Sen. leader Harry Reid (D-Nev.) chose not to pass a defense budget, and with the end of the year approaching, a bill had to be done quickly.

The result is a bill that cuts benefits to troops and their families. Republicans in the House managed to dodge the higher cuts the Pentagon and Democrat-controlled Senate wanted.  Continue reading

DOJ nixes full disclosure on shooting of young mother by feds

Carey shooting 2013 government photo
Released by the Dept. of Justice, this still shot shows a man we now know to be a federal officer dressed casually, not in uniform, holding a cooler and a rack as he leans into the hood of Carey’s car. Video of the day’s events has not been released.

There was a protest in October. Few probably know it happened. No one looted or burned anything. But the case at hand is one of the most mysterious when it comes to the use of lethal force by law enforcement.

Unlike the case in Ferguson where the prosecutor took the unusual step of making Grand Jury documents public, Attorney General Eric Holder chose not to provide full disclosure of information related to the case of Miriam Carey. Carey was shot 5 times as her toddler watched. The shootings were done by US Capitol Police and the Secret Service.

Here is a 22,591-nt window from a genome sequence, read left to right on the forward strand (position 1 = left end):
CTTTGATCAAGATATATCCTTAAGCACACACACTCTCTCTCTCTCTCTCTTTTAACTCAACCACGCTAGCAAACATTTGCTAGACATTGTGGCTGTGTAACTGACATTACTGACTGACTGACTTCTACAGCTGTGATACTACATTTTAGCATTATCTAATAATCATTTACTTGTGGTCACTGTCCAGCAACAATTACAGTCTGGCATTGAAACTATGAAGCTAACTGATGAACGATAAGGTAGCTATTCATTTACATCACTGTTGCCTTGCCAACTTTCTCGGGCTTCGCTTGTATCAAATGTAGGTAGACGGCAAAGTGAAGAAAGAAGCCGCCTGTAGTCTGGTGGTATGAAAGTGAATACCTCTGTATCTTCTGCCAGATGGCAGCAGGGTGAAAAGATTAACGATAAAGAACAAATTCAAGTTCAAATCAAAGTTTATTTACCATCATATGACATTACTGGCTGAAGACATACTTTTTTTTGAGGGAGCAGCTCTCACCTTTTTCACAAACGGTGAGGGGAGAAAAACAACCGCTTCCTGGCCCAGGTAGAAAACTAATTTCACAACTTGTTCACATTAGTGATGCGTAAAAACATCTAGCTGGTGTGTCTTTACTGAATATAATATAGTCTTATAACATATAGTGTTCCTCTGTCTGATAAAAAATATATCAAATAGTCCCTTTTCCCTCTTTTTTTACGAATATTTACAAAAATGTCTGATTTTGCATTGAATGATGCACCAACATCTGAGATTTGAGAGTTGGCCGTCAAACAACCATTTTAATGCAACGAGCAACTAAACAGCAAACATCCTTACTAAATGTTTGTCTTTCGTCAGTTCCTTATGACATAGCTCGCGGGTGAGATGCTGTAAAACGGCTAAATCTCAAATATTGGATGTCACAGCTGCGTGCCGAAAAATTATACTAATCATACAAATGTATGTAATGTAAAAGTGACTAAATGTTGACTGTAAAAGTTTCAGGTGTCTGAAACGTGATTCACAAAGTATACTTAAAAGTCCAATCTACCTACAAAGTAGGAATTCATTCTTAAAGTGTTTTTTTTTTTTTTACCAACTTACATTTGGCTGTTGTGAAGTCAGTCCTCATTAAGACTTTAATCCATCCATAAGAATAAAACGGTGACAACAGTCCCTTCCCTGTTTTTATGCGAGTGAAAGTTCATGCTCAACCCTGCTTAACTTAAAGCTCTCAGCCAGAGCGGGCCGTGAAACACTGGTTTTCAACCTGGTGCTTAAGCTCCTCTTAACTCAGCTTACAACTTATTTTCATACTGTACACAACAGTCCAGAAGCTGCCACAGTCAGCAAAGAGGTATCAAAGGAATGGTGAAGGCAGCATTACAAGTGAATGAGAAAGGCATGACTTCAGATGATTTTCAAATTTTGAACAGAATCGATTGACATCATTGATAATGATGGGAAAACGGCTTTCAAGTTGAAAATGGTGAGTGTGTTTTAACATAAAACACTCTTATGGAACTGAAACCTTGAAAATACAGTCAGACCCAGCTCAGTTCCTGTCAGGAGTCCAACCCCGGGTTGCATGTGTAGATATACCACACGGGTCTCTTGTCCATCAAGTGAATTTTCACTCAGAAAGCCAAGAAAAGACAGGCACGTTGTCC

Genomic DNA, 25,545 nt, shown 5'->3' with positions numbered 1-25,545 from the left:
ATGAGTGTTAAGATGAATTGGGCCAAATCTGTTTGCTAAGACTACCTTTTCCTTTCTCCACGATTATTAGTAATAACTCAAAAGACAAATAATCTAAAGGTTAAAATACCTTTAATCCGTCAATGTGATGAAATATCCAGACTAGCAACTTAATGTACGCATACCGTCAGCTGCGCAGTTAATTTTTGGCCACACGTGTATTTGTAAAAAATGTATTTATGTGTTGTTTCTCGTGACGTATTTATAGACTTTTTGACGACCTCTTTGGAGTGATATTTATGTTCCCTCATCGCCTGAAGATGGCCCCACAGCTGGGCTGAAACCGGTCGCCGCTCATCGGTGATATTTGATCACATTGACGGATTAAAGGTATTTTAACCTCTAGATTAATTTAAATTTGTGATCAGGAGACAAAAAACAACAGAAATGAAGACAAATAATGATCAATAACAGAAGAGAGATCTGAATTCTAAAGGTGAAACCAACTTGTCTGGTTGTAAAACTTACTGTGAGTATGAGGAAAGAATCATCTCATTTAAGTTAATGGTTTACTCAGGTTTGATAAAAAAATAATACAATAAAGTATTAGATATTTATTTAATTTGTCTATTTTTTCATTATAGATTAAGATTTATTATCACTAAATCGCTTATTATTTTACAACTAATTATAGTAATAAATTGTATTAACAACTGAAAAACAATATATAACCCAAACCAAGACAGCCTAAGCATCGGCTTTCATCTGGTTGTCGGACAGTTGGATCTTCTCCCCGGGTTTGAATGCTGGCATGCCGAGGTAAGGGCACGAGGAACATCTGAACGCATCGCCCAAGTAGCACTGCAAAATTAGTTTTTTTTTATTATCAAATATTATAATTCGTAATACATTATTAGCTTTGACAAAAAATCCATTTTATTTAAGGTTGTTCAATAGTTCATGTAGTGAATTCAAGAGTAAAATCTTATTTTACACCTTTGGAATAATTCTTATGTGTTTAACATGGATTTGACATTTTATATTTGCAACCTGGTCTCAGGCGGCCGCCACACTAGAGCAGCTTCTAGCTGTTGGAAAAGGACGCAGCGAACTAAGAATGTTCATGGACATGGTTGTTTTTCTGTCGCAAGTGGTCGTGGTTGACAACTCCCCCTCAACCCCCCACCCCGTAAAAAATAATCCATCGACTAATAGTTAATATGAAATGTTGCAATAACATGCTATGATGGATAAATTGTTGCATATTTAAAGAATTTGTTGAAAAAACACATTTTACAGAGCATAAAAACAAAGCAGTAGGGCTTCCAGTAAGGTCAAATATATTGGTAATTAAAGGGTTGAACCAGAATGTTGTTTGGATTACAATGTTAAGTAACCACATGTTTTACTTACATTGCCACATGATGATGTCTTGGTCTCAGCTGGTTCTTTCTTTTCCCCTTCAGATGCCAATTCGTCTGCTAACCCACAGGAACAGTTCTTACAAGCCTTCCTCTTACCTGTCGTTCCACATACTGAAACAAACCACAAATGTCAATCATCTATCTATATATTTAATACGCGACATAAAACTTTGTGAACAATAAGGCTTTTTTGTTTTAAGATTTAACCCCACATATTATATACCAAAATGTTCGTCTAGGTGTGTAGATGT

Holder cleared the federal officers after an investigation. Carey’s family has filed a lawsuit. To this day we don’t know why Carey took the steps she did after turning into a White House checkpoint in October, 2013. One image released by DOJ showed a man holding a cooler with one hand and a bike rack with another—he is leaning on Carey’s car. She may not have realized he was a law enforcement officer.

DOJ released a statement in July, 2014:  Continue reading

Decades after IRCA, DHS chief says border security “a work in progress”

Jeh Johnson testifying before Congress on immigration
DHS chief Jeh Johnson told members of Congress on Tuesday that border security is “a work in progress.” (Snip: C-SPAN3 video)